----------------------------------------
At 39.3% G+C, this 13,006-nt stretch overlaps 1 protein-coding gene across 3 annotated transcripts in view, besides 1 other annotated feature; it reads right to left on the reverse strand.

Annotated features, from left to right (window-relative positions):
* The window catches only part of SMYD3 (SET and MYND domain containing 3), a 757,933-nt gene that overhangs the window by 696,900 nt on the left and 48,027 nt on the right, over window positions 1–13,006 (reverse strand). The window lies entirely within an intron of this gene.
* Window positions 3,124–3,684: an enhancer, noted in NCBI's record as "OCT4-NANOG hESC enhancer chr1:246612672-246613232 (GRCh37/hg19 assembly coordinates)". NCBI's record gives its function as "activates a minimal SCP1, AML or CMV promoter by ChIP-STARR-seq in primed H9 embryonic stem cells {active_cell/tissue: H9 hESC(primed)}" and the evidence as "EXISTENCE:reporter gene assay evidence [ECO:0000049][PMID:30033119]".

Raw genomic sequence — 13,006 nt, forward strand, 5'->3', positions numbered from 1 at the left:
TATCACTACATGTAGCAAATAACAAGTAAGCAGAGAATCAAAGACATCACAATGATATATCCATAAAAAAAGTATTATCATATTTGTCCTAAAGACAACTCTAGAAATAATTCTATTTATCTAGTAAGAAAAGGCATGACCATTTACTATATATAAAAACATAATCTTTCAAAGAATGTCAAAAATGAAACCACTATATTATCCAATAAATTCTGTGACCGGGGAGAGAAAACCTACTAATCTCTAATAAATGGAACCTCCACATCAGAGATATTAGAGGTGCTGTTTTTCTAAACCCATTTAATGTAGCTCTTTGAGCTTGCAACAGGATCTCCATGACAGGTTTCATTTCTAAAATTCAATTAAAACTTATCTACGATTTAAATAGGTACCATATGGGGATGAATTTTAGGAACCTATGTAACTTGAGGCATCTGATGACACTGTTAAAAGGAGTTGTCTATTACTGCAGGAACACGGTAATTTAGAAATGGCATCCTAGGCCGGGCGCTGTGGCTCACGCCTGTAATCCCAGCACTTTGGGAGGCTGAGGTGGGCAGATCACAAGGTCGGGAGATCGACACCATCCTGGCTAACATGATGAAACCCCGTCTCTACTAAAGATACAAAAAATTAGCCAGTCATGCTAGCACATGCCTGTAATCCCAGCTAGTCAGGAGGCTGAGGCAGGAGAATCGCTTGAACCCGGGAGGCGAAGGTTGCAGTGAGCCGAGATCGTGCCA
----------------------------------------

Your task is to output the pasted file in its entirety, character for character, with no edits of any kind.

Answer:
At 39.3% G+C, this 13,006-nt stretch overlaps 1 protein-coding gene across 3 annotated transcripts in view, besides 1 other annotated feature; it reads right to left on the reverse strand.

Annotated features, from left to right (window-relative positions):
* The window catches only part of SMYD3 (SET and MYND domain containing 3), a 757,933-nt gene that overhangs the window by 696,900 nt on the left and 48,027 nt on the right, over window positions 1–13,006 (reverse strand). The window lies entirely within an intron of this gene.
* Window positions 3,124–3,684: an enhancer, noted in NCBI's record as "OCT4-NANOG hESC enhancer chr1:246612672-246613232 (GRCh37/hg19 assembly coordinates)". NCBI's record gives its function as "activates a minimal SCP1, AML or CMV promoter by ChIP-STARR-seq in primed H9 embryonic stem cells {active_cell/tissue: H9 hESC(primed)}" and the evidence as "EXISTENCE:reporter gene assay evidence [ECO:0000049][PMID:30033119]".

Raw genomic sequence — 13,006 nt, forward strand, 5'->3', positions numbered from 1 at the left:
TATCACTACATGTAGCAAATAACAAGTAAGCAGAGAATCAAAGACATCACAATGATATATCCATAAAAAAAGTATTATCATATTTGTCCTAAAGACAACTCTAGAAATAATTCTATTTATCTAGTAAGAAAAGGCATGACCATTTACTATATATAAAAACATAATCTTTCAAAGAATGTCAAAAATGAAACCACTATATTATCCAATAAATTCTGTGACCGGGGAGAGAAAACCTACTAATCTCTAATAAATGGAACCTCCACATCAGAGATATTAGAGGTGCTGTTTTTCTAAACCCATTTAATGTAGCTCTTTGAGCTTGCAACAGGATCTCCATGACAGGTTTCATTTCTAAAATTCAATTAAAACTTATCTACGATTTAAATAGGTACCATATGGGGATGAATTTTAGGAACCTATGTAACTTGAGGCATCTGATGACACTGTTAAAAGGAGTTGTCTATTACTGCAGGAACACGGTAATTTAGAAATGGCATCCTAGGCCGGGCGCTGTGGCTCACGCCTGTAATCCCAGCACTTTGGGAGGCTGAGGTGGGCAGATCACAAGGTCGGGAGATCGACACCATCCTGGCTAACATGATGAAACCCCGTCTCTACTAAAGATACAAAAAATTAGCCAGTCATGCTAGCACATGCCTGTAATCCCAGCTAGTCAGGAGGCTGAGGCAGGAGAATCGCTTGAACCCGGGAGGCGAAGGTTGCAGTGAGCCGAGATCGTGCCA